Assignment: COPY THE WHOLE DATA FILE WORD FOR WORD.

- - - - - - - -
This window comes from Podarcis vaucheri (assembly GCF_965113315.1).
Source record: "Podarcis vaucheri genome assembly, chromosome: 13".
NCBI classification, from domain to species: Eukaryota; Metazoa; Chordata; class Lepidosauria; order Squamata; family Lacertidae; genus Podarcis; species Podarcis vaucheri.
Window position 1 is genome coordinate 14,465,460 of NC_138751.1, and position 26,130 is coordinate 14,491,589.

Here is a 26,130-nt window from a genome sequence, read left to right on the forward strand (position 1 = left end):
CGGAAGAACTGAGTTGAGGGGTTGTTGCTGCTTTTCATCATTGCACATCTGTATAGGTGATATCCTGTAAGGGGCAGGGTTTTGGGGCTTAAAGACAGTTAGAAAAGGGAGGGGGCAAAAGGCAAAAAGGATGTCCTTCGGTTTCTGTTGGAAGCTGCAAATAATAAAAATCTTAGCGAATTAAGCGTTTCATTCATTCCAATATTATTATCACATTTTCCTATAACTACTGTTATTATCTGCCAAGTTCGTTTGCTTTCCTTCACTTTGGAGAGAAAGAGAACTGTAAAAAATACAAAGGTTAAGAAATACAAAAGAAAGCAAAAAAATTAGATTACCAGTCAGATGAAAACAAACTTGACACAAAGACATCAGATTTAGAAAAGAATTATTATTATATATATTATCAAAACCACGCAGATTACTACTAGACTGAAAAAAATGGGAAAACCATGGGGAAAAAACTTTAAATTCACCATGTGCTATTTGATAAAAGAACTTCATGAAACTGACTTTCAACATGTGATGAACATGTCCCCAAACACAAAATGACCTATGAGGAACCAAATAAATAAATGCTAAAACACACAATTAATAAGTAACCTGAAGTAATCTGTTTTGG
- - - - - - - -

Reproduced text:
This window comes from Podarcis vaucheri (assembly GCF_965113315.1).
Source record: "Podarcis vaucheri genome assembly, chromosome: 13".
NCBI classification, from domain to species: Eukaryota; Metazoa; Chordata; class Lepidosauria; order Squamata; family Lacertidae; genus Podarcis; species Podarcis vaucheri.
Window position 1 is genome coordinate 14,465,460 of NC_138751.1, and position 26,130 is coordinate 14,491,589.

Here is a 26,130-nt window from a genome sequence, read left to right on the forward strand (position 1 = left end):
CGGAAGAACTGAGTTGAGGGGTTGTTGCTGCTTTTCATCATTGCACATCTGTATAGGTGATATCCTGTAAGGGGCAGGGTTTTGGGGCTTAAAGACAGTTAGAAAAGGGAGGGGGCAAAAGGCAAAAAGGATGTCCTTCGGTTTCTGTTGGAAGCTGCAAATAATAAAAATCTTAGCGAATTAAGCGTTTCATTCATTCCAATATTATTATCACATTTTCCTATAACTACTGTTATTATCTGCCAAGTTCGTTTGCTTTCCTTCACTTTGGAGAGAAAGAGAACTGTAAAAAATACAAAGGTTAAGAAATACAAAAGAAAGCAAAAAAATTAGATTACCAGTCAGATGAAAACAAACTTGACACAAAGACATCAGATTTAGAAAAGAATTATTATTATATATATTATCAAAACCACGCAGATTACTACTAGACTGAAAAAAATGGGAAAACCATGGGGAAAAAACTTTAAATTCACCATGTGCTATTTGATAAAAGAACTTCATGAAACTGACTTTCAACATGTGATGAACATGTCCCCAAACACAAAATGACCTATGAGGAACCAAATAAATAAATGCTAAAACACACAATTAATAAGTAACCTGAAGTAATCTGTTTTGG